“There’s just no motivation for them to do it. It’s not even trying to hide something nefarious. These companies are just getting on with their day-to-day so don’t even think about it.” Mankelow and the team are huge supporters of the New Zealand Space Agency and the growth of the space sector, which is hugely influential for the ongoing sustainability of the planet.

“Space systems are integrated into pretty much everything we do. A large majority of Earth observations that we use to understand the climate and biodiversity challenges that we have come from space.

“We believe that it’s important to protect [space], to protect our ability to go into space and because of that motivation we really want to be able to articulate a trade-off to be able to say is sending this satellite in space worth the environmental cost. That’s our end goal.”

The researchers say industry must start collecting better data about the hardware they are developing to maintain the long-term sustainability of outer space activities.

New Zealand’s sector is in the early stages of growth but is already booming. Pre-pandemic, the industry attracted 1.5 percent of global private investment in space and contributed NZD 1.75 billion per year in revenue to the national economy. That’s comparable to long-established industries like fishing and machinery (Both about $2B), and these numbers could be even larger today. New Zealand’s growth has been partly due to the country’s desirable location for space operations due to a combination of geographic advantages, with its clear seas and skies and access to a wide range of launch angles, a skilled workforce, and strong government financial incentives.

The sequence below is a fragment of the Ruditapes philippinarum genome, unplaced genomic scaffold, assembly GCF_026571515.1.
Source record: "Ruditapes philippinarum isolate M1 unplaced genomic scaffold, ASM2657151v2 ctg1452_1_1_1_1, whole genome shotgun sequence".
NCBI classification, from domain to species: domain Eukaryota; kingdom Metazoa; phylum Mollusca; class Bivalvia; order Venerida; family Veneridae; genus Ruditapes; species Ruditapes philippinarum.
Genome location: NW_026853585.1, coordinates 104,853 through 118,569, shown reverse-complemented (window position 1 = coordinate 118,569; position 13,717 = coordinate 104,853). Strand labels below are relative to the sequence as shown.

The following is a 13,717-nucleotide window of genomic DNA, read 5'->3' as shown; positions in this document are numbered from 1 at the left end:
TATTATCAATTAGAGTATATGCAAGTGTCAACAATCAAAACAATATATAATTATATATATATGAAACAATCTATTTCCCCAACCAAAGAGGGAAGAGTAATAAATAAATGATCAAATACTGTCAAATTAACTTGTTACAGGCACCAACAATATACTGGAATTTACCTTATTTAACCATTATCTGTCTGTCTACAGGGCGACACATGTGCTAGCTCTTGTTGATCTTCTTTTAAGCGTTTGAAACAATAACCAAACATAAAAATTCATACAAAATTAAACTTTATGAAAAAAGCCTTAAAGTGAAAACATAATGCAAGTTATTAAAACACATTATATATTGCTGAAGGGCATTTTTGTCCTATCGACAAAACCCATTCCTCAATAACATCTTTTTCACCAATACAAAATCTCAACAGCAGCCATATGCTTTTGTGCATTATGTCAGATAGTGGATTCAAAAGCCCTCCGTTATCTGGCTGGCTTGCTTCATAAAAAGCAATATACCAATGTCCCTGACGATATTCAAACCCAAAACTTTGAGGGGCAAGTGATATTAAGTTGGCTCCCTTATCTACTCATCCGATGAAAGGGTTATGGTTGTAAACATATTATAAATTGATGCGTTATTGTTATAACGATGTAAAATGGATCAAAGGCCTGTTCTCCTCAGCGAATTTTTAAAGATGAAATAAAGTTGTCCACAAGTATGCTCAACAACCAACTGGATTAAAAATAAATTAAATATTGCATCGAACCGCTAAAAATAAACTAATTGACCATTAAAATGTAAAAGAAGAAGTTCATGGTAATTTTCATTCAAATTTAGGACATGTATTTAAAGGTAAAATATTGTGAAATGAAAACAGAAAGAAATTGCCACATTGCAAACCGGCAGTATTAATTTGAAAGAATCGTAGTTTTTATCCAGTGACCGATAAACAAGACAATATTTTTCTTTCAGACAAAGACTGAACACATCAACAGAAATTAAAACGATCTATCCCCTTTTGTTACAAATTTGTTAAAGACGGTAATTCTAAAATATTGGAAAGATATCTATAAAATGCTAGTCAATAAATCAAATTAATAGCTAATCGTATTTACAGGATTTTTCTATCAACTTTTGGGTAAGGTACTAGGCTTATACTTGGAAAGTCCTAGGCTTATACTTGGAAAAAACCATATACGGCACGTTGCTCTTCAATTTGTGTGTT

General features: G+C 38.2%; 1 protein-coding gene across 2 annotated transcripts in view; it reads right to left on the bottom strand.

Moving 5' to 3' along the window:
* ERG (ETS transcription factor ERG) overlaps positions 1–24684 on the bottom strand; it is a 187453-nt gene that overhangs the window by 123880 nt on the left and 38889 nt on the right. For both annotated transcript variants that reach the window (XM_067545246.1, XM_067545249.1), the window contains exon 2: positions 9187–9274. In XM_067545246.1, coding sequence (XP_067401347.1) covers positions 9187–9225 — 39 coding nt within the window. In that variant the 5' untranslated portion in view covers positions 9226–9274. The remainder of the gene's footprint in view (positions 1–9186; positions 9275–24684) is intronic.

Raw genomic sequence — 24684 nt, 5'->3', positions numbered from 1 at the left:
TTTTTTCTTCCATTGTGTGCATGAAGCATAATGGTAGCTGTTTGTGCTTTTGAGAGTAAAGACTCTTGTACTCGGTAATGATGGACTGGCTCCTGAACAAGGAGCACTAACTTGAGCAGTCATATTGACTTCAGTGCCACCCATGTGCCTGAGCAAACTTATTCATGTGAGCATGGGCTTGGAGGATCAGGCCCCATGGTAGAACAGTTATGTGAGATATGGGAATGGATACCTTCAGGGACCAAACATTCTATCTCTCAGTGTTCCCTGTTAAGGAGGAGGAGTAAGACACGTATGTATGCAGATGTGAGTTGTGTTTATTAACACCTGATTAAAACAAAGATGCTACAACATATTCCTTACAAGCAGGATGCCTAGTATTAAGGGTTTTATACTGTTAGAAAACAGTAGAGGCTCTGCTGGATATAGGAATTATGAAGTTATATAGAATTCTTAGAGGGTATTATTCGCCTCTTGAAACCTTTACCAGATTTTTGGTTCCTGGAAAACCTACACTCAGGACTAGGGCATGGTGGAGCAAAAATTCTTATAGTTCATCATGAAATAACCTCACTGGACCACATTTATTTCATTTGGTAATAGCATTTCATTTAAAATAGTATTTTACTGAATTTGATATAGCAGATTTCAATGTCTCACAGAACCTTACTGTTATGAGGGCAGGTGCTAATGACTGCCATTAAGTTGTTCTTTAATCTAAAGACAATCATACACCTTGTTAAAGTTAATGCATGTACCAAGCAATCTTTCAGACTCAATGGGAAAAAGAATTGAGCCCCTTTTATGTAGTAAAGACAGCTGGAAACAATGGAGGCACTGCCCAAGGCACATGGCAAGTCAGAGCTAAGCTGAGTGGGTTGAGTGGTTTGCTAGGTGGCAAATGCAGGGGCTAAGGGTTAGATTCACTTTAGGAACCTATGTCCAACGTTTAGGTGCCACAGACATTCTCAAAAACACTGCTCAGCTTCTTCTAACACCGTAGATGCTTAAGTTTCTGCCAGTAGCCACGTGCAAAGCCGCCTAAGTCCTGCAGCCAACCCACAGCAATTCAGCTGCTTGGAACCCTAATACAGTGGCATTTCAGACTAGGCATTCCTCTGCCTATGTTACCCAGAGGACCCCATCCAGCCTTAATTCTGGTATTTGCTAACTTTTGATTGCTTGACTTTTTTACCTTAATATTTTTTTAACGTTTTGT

The global industry is growing just as fast. There are now 90 nations operating in space with 2478 satellites put into orbit over the 2022 calendar year. Space-faring nations are historically driven by large government space programs by the world’s superpowers, like Russia, The United States and China.

New Zealand is unique in this aspect, as the country’s entire space sector is 100 percent commercial, comprised of small to medium-sized (SME) companies, which kicked off with Rocket Lab and has only been growing since. Mankelow said the New Zealand space industry has a unique opportunity to integrate international best practices for environment and sustainability at a foundational level.

For example, the government could ensure every space business followed the Clean Space Initiative, Life Cycle Assessment Tool, and Eco-design Framework— all initiatives which would improve space sustainability. While this would add costs in the short term, it will position the industry as a world leader and reduce regulatory costs in the long term, as the international market moves towards more environmentally friendly products.

You can read more about the Auckland Programme for Space Systems here.

Author: Jack Marshall – The Big Q

This article reflects the opinion of the authors and not necessarily the views of Waipapa Taumata Rau University of Auckland.

Photo with thanks by Jonas Verstuyft on Unsplash